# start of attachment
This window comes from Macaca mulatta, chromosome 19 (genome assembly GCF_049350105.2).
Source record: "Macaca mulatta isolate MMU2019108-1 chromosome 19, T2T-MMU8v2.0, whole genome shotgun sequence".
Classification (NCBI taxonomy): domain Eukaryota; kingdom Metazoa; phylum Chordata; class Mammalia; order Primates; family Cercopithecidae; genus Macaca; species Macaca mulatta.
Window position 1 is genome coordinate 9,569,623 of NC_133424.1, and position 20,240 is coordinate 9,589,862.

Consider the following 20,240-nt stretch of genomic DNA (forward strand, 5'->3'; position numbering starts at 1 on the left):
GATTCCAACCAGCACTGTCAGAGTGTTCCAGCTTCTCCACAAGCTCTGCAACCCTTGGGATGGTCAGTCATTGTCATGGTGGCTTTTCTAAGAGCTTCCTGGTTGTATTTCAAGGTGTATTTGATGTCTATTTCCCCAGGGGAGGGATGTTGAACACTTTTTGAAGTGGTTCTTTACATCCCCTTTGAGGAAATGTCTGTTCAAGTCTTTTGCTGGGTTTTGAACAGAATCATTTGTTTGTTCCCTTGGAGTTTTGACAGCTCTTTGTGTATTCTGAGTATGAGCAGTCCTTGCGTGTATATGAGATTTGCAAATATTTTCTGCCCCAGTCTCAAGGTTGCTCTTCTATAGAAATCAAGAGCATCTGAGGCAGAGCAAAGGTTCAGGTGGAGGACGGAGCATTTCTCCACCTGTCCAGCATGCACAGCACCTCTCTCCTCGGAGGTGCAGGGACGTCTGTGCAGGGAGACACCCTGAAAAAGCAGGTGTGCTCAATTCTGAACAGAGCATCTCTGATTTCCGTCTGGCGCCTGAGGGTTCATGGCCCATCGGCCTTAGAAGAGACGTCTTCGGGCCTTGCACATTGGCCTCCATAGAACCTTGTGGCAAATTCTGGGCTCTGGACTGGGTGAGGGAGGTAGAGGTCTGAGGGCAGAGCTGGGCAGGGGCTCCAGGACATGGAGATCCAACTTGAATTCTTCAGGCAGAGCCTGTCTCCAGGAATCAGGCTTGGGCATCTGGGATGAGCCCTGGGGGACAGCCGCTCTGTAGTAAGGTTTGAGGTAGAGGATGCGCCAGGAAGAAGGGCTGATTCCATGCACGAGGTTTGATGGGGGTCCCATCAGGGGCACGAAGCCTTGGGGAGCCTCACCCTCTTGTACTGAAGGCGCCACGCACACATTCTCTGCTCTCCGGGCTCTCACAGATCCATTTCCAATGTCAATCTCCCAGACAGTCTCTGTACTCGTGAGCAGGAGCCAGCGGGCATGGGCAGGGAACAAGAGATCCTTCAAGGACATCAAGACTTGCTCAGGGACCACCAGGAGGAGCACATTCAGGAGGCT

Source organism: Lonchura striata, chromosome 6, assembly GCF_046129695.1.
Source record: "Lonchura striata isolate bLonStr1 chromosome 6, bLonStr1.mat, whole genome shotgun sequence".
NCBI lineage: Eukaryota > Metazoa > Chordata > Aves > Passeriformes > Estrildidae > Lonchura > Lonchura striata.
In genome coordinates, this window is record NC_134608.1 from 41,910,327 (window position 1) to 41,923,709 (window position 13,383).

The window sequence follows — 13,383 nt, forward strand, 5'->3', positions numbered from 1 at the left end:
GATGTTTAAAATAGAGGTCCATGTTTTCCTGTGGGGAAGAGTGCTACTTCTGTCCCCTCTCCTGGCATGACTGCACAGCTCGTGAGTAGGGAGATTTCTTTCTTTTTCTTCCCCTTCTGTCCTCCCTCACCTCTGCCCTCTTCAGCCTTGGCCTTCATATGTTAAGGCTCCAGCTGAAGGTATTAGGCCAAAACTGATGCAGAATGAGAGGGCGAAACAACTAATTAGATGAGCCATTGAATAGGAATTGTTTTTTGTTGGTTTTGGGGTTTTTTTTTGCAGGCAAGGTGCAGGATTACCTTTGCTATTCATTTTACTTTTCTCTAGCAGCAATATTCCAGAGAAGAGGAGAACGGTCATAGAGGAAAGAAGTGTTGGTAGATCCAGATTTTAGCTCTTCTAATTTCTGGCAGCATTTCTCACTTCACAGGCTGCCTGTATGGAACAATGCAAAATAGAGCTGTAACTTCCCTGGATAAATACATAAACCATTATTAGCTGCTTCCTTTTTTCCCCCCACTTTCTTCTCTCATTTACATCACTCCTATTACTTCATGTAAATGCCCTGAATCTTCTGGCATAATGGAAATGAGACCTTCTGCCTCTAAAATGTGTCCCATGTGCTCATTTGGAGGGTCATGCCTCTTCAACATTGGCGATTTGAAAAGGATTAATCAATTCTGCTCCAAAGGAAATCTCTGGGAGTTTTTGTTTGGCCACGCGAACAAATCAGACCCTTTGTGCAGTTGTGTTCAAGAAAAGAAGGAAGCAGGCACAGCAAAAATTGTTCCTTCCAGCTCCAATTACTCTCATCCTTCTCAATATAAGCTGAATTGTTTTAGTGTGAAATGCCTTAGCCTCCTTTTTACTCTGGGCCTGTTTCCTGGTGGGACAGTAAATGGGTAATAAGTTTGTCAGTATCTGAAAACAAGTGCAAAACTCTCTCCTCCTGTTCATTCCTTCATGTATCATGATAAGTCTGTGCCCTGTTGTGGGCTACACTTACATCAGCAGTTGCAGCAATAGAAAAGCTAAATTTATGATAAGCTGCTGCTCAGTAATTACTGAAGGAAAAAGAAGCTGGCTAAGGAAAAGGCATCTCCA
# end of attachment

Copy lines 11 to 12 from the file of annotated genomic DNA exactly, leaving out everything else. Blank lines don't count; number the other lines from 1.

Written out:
The window sequence follows — 13,383 nt, forward strand, 5'->3', positions numbered from 1 at the left end:
GATGTTTAAAATAGAGGTCCATGTTTTCCTGTGGGGAAGAGTGCTACTTCTGTCCCCTCTCCTGGCATGACTGCACAGCTCGTGAGTAGGGAGATTTCTTTCTTTTTCTTCCCCTTCTGTCCTCCCTCACCTCTGCCCTCTTCAGCCTTGGCCTTCATATGTTAAGGCTCCAGCTGAAGGTATTAGGCCAAAACTGATGCAGAATGAGAGGGCGAAACAACTAATTAGATGAGCCATTGAATAGGAATTGTTTTTTGTTGGTTTTGGGGTTTTTTTTTGCAGGCAAGGTGCAGGATTACCTTTGCTATTCATTTTACTTTTCTCTAGCAGCAATATTCCAGAGAAGAGGAGAACGGTCATAGAGGAAAGAAGTGTTGGTAGATCCAGATTTTAGCTCTTCTAATTTCTGGCAGCATTTCTCACTTCACAGGCTGCCTGTATGGAACAATGCAAAATAGAGCTGTAACTTCCCTGGATAAATACATAAACCATTATTAGCTGCTTCCTTTTTTCCCCCCACTTTCTTCTCTCATTTACATCACTCCTATTACTTCATGTAAATGCCCTGAATCTTCTGGCATAATGGAAATGAGACCTTCTGCCTCTAAAATGTGTCCCATGTGCTCATTTGGAGGGTCATGCCTCTTCAACATTGGCGATTTGAAAAGGATTAATCAATTCTGCTCCAAAGGAAATCTCTGGGAGTTTTTGTTTGGCCACGCGAACAAATCAGACCCTTTGTGCAGTTGTGTTCAAGAAAAGAAGGAAGCAGGCACAGCAAAAATTGTTCCTTCCAGCTCCAATTACTCTCATCCTTCTCAATATAAGCTGAATTGTTTTAGTGTGAAATGCCTTAGCCTCCTTTTTACTCTGGGCCTGTTTCCTGGTGGGACAGTAAATGGGTAATAAGTTTGTCAGTATCTGAAAACAAGTGCAAAACTCTCTCCTCCTGTTCATTCCTTCATGTATCATGATAAGTCTGTGCCCTGTTGTGGGCTACACTTACATCAGCAGTTGCAGCAATAGAAAAGCTAAATTTATGATAAGCTGCTGCTCAGTAATTACTGAAGGAAAAAGAAGCTGGCTAAGGAAAAGGCATCTCCA